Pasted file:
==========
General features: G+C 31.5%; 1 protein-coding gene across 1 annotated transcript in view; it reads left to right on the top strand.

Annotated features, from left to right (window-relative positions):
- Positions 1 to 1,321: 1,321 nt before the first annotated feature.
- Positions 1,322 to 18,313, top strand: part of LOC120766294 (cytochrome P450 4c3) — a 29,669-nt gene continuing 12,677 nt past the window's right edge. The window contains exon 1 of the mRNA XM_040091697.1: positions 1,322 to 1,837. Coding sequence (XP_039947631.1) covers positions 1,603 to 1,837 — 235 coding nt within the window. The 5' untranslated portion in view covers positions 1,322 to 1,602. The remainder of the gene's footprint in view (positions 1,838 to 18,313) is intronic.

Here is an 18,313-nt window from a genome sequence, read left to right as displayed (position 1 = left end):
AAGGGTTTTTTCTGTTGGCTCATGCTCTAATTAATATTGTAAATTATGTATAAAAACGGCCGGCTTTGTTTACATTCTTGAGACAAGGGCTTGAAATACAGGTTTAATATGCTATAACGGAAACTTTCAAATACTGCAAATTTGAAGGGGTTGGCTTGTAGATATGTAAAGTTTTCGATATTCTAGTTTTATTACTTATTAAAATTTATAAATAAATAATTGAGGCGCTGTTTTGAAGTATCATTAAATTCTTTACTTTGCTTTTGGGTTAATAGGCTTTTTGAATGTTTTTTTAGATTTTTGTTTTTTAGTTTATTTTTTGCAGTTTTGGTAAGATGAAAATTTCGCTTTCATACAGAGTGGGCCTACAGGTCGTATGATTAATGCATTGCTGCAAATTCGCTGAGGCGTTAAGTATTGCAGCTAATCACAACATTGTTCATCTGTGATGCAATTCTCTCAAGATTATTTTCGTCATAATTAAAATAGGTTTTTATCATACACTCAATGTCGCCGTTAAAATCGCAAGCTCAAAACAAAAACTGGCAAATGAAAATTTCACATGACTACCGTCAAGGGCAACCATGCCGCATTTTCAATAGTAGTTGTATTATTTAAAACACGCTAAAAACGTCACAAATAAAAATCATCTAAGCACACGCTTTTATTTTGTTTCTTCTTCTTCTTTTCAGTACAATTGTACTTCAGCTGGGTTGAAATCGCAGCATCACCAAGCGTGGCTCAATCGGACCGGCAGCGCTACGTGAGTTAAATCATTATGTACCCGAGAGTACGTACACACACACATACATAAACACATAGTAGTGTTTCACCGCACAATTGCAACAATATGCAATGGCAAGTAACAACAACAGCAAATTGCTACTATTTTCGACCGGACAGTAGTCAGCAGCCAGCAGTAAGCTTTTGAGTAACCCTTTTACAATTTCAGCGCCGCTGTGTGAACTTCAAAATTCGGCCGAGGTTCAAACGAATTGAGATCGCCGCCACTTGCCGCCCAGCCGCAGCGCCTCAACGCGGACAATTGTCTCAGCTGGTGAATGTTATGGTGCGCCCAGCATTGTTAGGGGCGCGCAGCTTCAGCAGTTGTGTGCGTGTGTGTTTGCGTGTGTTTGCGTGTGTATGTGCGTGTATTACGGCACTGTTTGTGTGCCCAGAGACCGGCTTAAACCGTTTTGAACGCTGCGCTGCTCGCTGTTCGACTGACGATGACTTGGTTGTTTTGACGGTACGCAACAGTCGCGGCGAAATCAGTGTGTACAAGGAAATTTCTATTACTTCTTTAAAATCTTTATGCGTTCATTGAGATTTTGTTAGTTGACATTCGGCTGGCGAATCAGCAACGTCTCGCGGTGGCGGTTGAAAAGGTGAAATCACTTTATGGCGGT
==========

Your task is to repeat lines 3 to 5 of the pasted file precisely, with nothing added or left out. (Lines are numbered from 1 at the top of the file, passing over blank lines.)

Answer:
- Positions 1 to 1,321: 1,321 nt before the first annotated feature.
- Positions 1,322 to 18,313, top strand: part of LOC120766294 (cytochrome P450 4c3) — a 29,669-nt gene continuing 12,677 nt past the window's right edge. The window contains exon 1 of the mRNA XM_040091697.1: positions 1,322 to 1,837. Coding sequence (XP_039947631.1) covers positions 1,603 to 1,837 — 235 coding nt within the window. The 5' untranslated portion in view covers positions 1,322 to 1,602. The remainder of the gene's footprint in view (positions 1,838 to 18,313) is intronic.

Here is an 18,313-nt window from a genome sequence, read left to right as displayed (position 1 = left end):